[15] The decrease in the coefficient of friction as a function of slip can be interpreted in several ways. One possible explanation is that roughness on the sliding surface affects the friction level. Previous studies have discussed how the roughness of sliding surfaces can control the movement of slow landslides [Mizuno, 1989]. Deformation of hillslopes [Chigira et al., 2012] may be indicative of topographic features on the slide surface which can contribute to the initial slope support. As the slide initiates and progresses, breaking of these features may cause a drop in the friction and significantly affect the motion of rapid landslides. The liquefaction on the sliding surface may also contribute to the decrease. Liquefaction is induced by excess pore pressure and is widely observed in laboratory experiments [Sassa, 1996]. When the Akatani landslide occurred, the hillslope had received in excess of 1000 mm of rainfall over 3 days. As the mass starts sliding, the loosened bedrock is fractured and compacted, causing pore pressure to rise and triggering liquefaction on the sliding surface. This phenomenon can drastically decrease the frictional force on the sliding surface.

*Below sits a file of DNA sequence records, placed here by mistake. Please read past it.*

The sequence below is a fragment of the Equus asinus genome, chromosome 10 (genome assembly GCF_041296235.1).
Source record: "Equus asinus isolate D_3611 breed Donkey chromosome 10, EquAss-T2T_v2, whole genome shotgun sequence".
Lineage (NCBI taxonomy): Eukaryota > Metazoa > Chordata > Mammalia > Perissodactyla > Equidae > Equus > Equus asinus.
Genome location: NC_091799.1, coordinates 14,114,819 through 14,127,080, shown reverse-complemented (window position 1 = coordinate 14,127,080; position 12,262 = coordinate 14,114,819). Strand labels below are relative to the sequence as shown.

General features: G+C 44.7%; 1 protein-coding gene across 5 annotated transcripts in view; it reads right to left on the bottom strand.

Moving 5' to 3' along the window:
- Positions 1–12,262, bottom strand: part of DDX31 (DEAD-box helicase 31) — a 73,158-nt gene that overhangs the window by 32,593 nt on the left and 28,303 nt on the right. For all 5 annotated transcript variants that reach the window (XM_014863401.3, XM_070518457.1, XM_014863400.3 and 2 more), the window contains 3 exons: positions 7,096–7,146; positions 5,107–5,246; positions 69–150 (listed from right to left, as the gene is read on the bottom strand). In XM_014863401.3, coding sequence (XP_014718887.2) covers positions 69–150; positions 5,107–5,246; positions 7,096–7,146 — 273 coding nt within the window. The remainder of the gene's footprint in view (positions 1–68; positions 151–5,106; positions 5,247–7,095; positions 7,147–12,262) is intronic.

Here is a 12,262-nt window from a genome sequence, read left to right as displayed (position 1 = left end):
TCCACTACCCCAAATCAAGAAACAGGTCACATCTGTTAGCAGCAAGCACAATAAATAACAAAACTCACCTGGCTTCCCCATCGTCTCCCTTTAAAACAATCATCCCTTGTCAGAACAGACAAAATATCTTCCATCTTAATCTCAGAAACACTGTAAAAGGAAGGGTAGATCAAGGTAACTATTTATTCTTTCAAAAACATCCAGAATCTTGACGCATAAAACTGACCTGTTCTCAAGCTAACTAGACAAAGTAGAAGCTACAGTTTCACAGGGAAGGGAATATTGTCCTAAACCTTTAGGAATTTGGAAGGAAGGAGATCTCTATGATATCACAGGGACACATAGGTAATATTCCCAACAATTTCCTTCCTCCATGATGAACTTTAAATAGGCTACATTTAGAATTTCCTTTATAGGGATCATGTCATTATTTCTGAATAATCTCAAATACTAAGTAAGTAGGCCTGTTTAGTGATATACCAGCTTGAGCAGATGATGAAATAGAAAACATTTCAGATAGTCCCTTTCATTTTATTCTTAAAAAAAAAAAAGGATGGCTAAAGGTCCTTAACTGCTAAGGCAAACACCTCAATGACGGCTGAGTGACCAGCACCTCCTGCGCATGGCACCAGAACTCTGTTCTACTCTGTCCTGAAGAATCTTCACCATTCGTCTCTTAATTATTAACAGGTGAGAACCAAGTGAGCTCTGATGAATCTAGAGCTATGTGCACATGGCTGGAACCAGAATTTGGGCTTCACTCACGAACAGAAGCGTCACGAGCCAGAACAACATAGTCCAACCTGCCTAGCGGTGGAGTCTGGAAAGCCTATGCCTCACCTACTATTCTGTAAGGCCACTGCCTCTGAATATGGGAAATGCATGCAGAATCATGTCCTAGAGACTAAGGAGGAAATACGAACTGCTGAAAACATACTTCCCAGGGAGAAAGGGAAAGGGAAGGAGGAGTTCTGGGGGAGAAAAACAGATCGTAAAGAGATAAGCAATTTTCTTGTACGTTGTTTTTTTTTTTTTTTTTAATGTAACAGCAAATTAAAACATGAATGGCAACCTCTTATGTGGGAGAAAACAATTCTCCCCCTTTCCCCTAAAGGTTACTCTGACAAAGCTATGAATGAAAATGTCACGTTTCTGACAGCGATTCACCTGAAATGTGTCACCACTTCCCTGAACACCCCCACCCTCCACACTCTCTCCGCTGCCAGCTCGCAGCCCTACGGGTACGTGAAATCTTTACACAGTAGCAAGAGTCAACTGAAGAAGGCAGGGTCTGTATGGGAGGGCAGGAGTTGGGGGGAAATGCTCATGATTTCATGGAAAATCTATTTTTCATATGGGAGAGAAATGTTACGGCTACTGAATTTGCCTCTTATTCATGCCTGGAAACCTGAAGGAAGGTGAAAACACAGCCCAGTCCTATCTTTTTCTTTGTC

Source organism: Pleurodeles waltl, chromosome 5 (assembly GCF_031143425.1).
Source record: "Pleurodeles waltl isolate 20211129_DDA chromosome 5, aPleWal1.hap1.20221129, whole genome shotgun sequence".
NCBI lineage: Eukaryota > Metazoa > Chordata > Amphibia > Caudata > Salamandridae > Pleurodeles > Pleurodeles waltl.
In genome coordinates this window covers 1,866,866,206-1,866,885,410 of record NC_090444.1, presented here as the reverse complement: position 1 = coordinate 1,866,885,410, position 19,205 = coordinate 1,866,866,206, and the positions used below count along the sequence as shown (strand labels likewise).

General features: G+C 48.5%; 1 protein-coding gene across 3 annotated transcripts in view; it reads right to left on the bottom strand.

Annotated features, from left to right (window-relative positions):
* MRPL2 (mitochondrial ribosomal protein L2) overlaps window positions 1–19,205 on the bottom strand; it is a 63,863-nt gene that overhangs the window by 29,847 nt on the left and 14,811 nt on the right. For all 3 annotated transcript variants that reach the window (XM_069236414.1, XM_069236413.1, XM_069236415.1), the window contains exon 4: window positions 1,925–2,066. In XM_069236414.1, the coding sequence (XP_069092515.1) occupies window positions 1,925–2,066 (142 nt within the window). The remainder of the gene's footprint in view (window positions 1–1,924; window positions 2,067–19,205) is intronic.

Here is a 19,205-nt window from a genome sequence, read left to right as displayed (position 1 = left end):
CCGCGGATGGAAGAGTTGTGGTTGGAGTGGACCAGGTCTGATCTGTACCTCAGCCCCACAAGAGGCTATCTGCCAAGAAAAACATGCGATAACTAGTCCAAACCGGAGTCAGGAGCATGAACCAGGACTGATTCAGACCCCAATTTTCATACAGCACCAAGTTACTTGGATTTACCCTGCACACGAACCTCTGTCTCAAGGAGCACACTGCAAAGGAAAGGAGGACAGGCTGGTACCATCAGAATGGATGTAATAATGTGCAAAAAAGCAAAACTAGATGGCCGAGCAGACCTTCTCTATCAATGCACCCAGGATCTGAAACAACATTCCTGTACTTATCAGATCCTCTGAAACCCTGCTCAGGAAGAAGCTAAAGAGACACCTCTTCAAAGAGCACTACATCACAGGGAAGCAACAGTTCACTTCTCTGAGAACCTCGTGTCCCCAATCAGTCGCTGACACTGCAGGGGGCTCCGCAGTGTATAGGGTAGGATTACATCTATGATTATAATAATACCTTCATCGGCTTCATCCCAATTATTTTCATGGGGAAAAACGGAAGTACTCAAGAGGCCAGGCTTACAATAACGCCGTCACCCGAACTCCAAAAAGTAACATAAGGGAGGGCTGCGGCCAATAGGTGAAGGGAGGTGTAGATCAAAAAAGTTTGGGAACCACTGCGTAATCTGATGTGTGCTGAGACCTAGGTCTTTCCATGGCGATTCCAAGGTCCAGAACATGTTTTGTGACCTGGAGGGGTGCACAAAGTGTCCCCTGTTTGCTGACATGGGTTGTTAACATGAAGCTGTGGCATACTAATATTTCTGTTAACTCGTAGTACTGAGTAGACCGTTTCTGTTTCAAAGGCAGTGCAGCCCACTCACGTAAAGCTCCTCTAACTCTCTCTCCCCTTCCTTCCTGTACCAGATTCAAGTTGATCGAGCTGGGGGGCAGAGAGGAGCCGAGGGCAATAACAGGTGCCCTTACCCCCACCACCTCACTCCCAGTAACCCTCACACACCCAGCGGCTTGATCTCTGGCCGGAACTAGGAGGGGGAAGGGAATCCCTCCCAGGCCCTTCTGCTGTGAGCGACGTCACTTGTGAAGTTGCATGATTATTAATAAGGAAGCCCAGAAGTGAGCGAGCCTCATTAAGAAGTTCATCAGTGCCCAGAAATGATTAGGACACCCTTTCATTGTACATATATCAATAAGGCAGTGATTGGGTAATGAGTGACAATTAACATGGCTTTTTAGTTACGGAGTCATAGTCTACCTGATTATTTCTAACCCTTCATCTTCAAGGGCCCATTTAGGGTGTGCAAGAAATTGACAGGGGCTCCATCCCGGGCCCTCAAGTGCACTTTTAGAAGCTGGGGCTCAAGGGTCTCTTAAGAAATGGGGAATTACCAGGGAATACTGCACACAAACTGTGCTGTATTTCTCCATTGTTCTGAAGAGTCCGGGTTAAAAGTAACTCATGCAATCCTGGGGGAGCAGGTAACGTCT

[16] We note that the pattern of high-frequency energy radiation is quite different from the low-frequency radiation (Figures 3a and 3e), so the source mechanisms are likely quite different. The high-frequency energy may be related to processes on the sliding surface [Yamada et al., 2012] or internal to the landslide mass. The high frequency has its peak amplitude during the third stage when the force estimated from the low-frequency waveforms is relatively small. As shown in Figure 1, the sliding mass ascended the opposite valley wall during the second stage. We speculate that this mass fell back and returned in the opposite direction, as suggested by Evans et al. [1994]. The internal collision with the returning mass and other complicated processes on the slipping surface may contribute to the high frequencies during the stopping process.

6 Conclusions